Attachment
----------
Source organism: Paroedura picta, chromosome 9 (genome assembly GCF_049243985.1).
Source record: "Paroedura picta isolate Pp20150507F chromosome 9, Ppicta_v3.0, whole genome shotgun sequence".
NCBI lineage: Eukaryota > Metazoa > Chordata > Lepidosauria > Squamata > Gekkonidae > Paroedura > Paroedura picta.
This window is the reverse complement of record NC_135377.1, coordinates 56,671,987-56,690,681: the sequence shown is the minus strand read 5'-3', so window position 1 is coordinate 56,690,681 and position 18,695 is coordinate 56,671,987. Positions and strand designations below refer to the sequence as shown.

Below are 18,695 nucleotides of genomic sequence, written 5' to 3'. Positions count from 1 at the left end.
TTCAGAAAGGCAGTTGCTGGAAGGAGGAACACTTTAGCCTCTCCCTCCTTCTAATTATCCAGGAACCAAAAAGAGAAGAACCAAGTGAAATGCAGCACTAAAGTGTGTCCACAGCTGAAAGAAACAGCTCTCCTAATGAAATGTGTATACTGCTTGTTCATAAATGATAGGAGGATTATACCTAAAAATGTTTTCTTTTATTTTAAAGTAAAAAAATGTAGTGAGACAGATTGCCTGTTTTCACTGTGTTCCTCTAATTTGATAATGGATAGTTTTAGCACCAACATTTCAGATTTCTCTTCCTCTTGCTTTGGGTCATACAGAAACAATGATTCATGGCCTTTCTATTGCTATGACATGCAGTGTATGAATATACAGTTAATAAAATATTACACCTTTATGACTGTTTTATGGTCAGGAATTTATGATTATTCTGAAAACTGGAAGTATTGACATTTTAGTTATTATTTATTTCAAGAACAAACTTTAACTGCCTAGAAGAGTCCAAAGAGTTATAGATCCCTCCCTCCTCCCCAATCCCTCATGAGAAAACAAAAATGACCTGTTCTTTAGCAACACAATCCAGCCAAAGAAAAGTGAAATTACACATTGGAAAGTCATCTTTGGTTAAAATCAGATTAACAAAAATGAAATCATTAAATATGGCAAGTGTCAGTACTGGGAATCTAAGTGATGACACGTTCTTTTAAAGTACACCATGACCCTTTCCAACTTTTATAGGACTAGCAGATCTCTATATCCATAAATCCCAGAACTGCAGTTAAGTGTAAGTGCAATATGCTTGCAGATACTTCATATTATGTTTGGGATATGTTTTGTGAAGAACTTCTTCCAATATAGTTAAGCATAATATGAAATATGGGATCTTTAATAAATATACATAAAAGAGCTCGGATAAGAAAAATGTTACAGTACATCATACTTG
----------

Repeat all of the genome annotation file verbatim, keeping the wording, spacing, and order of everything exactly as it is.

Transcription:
Source organism: Paroedura picta, chromosome 9 (genome assembly GCF_049243985.1).
Source record: "Paroedura picta isolate Pp20150507F chromosome 9, Ppicta_v3.0, whole genome shotgun sequence".
NCBI lineage: Eukaryota > Metazoa > Chordata > Lepidosauria > Squamata > Gekkonidae > Paroedura > Paroedura picta.
This window is the reverse complement of record NC_135377.1, coordinates 56,671,987-56,690,681: the sequence shown is the minus strand read 5'-3', so window position 1 is coordinate 56,690,681 and position 18,695 is coordinate 56,671,987. Positions and strand designations below refer to the sequence as shown.

Below are 18,695 nucleotides of genomic sequence, written 5' to 3'. Positions count from 1 at the left end.
TTCAGAAAGGCAGTTGCTGGAAGGAGGAACACTTTAGCCTCTCCCTCCTTCTAATTATCCAGGAACCAAAAAGAGAAGAACCAAGTGAAATGCAGCACTAAAGTGTGTCCACAGCTGAAAGAAACAGCTCTCCTAATGAAATGTGTATACTGCTTGTTCATAAATGATAGGAGGATTATACCTAAAAATGTTTTCTTTTATTTTAAAGTAAAAAAATGTAGTGAGACAGATTGCCTGTTTTCACTGTGTTCCTCTAATTTGATAATGGATAGTTTTAGCACCAACATTTCAGATTTCTCTTCCTCTTGCTTTGGGTCATACAGAAACAATGATTCATGGCCTTTCTATTGCTATGACATGCAGTGTATGAATATACAGTTAATAAAATATTACACCTTTATGACTGTTTTATGGTCAGGAATTTATGATTATTCTGAAAACTGGAAGTATTGACATTTTAGTTATTATTTATTTCAAGAACAAACTTTAACTGCCTAGAAGAGTCCAAAGAGTTATAGATCCCTCCCTCCTCCCCAATCCCTCATGAGAAAACAAAAATGACCTGTTCTTTAGCAACACAATCCAGCCAAAGAAAAGTGAAATTACACATTGGAAAGTCATCTTTGGTTAAAATCAGATTAACAAAAATGAAATCATTAAATATGGCAAGTGTCAGTACTGGGAATCTAAGTGATGACACGTTCTTTTAAAGTACACCATGACCCTTTCCAACTTTTATAGGACTAGCAGATCTCTATATCCATAAATCCCAGAACTGCAGTTAAGTGTAAGTGCAATATGCTTGCAGATACTTCATATTATGTTTGGGATATGTTTTGTGAAGAACTTCTTCCAATATAGTTAAGCATAATATGAAATATGGGATCTTTAATAAATATACATAAAAGAGCTCGGATAAGAAAAATGTTACAGTACATCATACTTG